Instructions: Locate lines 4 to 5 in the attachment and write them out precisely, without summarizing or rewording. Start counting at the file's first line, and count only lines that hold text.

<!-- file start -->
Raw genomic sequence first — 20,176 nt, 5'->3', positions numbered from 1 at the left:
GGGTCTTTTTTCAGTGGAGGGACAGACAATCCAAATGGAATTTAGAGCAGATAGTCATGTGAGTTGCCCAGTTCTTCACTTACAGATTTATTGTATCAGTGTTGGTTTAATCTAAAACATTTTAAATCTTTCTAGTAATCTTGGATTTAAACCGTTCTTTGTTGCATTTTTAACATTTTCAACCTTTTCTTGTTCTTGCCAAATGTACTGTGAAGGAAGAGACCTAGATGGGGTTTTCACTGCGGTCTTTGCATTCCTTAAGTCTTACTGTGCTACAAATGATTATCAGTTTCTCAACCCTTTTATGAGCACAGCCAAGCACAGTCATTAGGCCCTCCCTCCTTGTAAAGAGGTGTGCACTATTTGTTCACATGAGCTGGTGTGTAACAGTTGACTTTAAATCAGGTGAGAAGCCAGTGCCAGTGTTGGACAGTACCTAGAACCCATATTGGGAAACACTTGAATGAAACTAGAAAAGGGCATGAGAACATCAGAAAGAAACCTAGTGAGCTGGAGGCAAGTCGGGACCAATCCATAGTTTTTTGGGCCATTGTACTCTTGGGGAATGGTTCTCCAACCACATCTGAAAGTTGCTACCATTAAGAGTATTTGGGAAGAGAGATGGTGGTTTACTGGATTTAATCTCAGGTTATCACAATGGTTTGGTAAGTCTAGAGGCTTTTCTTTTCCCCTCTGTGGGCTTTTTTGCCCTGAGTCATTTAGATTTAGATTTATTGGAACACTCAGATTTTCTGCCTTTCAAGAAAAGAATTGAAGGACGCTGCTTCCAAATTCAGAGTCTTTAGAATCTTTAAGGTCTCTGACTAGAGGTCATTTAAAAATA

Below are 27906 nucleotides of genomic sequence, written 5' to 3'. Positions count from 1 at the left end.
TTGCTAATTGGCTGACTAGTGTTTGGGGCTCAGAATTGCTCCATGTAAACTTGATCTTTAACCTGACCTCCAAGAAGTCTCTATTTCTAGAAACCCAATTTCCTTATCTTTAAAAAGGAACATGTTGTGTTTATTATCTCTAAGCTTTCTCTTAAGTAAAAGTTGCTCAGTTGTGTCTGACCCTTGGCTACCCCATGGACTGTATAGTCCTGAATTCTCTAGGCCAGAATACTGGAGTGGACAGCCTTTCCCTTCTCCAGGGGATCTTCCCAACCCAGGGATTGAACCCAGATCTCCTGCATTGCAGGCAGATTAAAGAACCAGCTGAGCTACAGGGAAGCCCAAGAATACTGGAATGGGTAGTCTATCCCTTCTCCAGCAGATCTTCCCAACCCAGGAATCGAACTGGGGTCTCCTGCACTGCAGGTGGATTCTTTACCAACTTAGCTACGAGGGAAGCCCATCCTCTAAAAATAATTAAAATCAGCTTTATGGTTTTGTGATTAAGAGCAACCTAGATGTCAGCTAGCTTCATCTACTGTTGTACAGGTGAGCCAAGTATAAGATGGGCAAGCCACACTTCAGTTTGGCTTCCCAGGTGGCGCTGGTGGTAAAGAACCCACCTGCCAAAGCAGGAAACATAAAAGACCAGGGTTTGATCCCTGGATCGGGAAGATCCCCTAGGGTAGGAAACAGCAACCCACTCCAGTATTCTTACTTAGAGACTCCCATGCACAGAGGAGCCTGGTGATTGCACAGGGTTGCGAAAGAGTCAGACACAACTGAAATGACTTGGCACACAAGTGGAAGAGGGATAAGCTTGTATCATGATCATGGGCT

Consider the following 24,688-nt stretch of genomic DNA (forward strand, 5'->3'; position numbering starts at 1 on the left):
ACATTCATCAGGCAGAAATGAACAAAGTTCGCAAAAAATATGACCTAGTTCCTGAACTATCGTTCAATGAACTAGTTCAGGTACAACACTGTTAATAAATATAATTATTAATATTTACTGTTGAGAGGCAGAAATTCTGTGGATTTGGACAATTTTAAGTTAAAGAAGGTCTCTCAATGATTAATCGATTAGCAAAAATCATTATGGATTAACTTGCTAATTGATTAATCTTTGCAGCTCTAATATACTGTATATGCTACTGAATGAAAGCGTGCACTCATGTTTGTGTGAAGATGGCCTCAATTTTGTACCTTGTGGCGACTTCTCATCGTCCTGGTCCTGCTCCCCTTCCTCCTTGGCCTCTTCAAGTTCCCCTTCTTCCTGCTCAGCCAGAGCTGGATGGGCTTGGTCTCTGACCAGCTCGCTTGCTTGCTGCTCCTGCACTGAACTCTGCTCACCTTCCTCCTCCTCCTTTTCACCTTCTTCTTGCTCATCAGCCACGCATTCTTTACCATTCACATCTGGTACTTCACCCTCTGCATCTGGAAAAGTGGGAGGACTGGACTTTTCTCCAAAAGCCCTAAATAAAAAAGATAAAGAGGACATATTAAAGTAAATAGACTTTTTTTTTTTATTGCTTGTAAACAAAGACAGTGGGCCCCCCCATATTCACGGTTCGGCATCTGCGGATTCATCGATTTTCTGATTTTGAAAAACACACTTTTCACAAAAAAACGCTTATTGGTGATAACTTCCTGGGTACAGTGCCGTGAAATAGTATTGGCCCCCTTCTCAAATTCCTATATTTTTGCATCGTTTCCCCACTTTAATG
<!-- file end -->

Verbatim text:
TTGCTAATTGGCTGACTAGTGTTTGGGGCTCAGAATTGCTCCATGTAAACTTGATCTTTAACCTGACCTCCAAGAAGTCTCTATTTCTAGAAACCCAATTTCCTTATCTTTAAAAAGGAACATGTTGTGTTTATTATCTCTAAGCTTTCTCTTAAGTAAAAGTTGCTCAGTTGTGTCTGACCCTTGGCTACCCCATGGACTGTATAGTCCTGAATTCTCTAGGCCAGAATACTGGAGTGGACAGCCTTTCCCTTCTCCAGGGGATCTTCCCAACCCAGGGATTGAACCCAGATCTCCTGCATTGCAGGCAGATTAAAGAACCAGCTGAGCTACAGGGAAGCCCAAGAATACTGGAATGGGTAGTCTATCCCTTCTCCAGCAGATCTTCCCAACCCAGGAATCGAACTGGGGTCTCCTGCACTGCAGGTGGATTCTTTACCAACTTAGCTACGAGGGAAGCCCATCCTCTAAAAATAATTAAAATCAGCTTTATGGTTTTGTGATTAAGAGCAACCTAGATGTCAGCTAGCTTCATCTACTGTTGTACAGGTGAGCCAAGTATAAGATGGGCAAGCCACACTTCAGTTTGGCTTCCCAGGTGGCGCTGGTGGTAAAGAACCCACCTGCCAAAGCAGGAAACATAAAAGACCAGGGTTTGATCCCTGGATCGGGAAGATCCCCTAGGGTAGGAAACAGCAACCCACTCCAGTATTCTTACTTAGAGACTCCCATGCACAGAGGAGCCTGGTGATTGCACAGGGTTGCGAAAGAGTCAGACACAACTGAAATGACTTGGCACACAAGTGGAAGAGGGATAAGCTTGTATCATGATCATGGGCT

Consider the following 24,688-nt stretch of genomic DNA (forward strand, 5'->3'; position numbering starts at 1 on the left):